Diversity and inclusion (D&I) is creeping up the priority list for organisations recognising the advantages of a diverse and inclusive workforce. Benefits including improved performance, access to a larger talent pool and greater decision making are just a few of the reasons why organisations are looking to find ways to support D&I in their organisations.
Research also supports D&I with analysis by McKinsey (2019) finding that companies in the top quartile for gender diversity on executive teams were 25% more likely to have above-average profitability than companies in the fourth quartile.
In this blog we will outline 7 ways you can help to support diversity in your organisation.
The first step to supporting D&I is to acknowledge where issues exist. You can do this through evaluating and benchmarking your current position. Critically access your organisational culture, policies and practices. For example, by asking the following questions:
You can also use strategic metrics to benchmark and measure your organisations current position. For example by reviewing performance ratings, pay increase allocation, promotions, the percentage of staff in senior roles, exits within two years, and engagement scores.
By analysing your organisations current stance on D&I you will be able to actively acknowledge any existing issues and begin to tackle them with a strong business case for doing so.
This can be achieved by providing frameworks to help lead certain behaviours. For example, by providing resources that guide employees on how to avoid bias in language, gender or even class. It’s important that the organisation upholds a zero-tolerance policy to discriminatory behaviour such as bullying and harassment. This can be achieved by promoting a culture of openness and honesty, providing all employees with opportunities to speak openly about how they feel. For example, by setting visible objectives and values that compliment the diversity targets of your organisation. You can then ask employees open questions to get them to express their own opinions and experience. It’s important to do this in a setting that they feel at ease with, perhaps during a one-to-one. Access our free managers guides: 7 simple steps to one-to-ones via this link.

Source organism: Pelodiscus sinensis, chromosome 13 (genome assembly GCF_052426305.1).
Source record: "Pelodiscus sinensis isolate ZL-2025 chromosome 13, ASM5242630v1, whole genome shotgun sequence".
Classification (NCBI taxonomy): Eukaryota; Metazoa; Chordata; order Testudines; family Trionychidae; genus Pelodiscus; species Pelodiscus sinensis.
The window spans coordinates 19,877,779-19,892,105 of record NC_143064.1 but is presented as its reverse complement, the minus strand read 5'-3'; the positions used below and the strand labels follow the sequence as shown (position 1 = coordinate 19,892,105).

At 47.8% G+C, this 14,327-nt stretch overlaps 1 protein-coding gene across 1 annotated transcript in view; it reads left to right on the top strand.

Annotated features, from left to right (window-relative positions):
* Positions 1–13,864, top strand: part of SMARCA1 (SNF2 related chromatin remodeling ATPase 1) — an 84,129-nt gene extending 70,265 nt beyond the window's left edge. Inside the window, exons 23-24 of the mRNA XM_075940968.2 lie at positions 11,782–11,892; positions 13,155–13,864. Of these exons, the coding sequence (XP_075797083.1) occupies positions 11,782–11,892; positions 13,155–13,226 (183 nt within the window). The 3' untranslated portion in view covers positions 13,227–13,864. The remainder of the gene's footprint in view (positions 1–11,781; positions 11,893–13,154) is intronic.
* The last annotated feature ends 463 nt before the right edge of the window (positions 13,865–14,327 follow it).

Like with any new initiative, it’s important to get managers’ buy-in and commitment to diversity and inclusion practices. This is particularly important those in senior manager roles. Managers should be encouraged to leverage KPI’s and their performance management systems with workforce diversity targets. Using a performance management system like Actus Software to set these targets has the benefit of being able to use data to decide on targets and avoid bias. By supporting managers to understand how to sensitively manage diversity issues they are far less likely to ignore and burry any issues.
In our previous point we highlighted the importance of collecting data to avoid bias, however it is important to ensure that you do receive employee consent to collect this data, particularly sensitive data. It is also important to ensure it is representative, kept safe and reviewed throughout the employees lifecycle.
Look to design training holistically into your organisation i.e. into your other performance management practices and training, with an ongoing emphasis that bias does not need to be permanent and can be unlearnt. Be wary of unconscious bias training which has been shown in numerous cases to be ineffective, or at worst to embed bias that make it acceptable! Unconscious bias training is more impactful when participants connect their behaviour to the disadvantages and discrimination that different groups face.
Increasing diversity hires is one thing, but in order for diversity to stick, you must account for inclusivity – the act of including people who might otherwise be excluded or marginalised. For example, due to them having physical or mental disabilities, or members of a minority group. One way to go about this is to implement diverse mentorships. Studies have found that in some instances, mentorship programmes have translated into a 72% higher retention rate amongst mentees of the program. So in short, if you want to support employee retention, mentor them.
It’s really important that companies build a culture where all employees feel they can bring their whole selves to work. Managers should communicate and visibly embrace their commitment to multivariate forms of diversity, building a connection to a wide range of people and supporting employee resource groups to foster a sense of community and belonging. To encourage this positive action, it is important that managers feel fully supported and empowered along the way.
For a more in-depth look at this topic and how to support Diversity and Inclusion, sign up for our upcoming webinar below, hosted by Business Psychologist and Actus CEO, Lucinda Carney. You can also read our other blog on the topic of diversity here: How to design a diversity strategy in 5 easy steps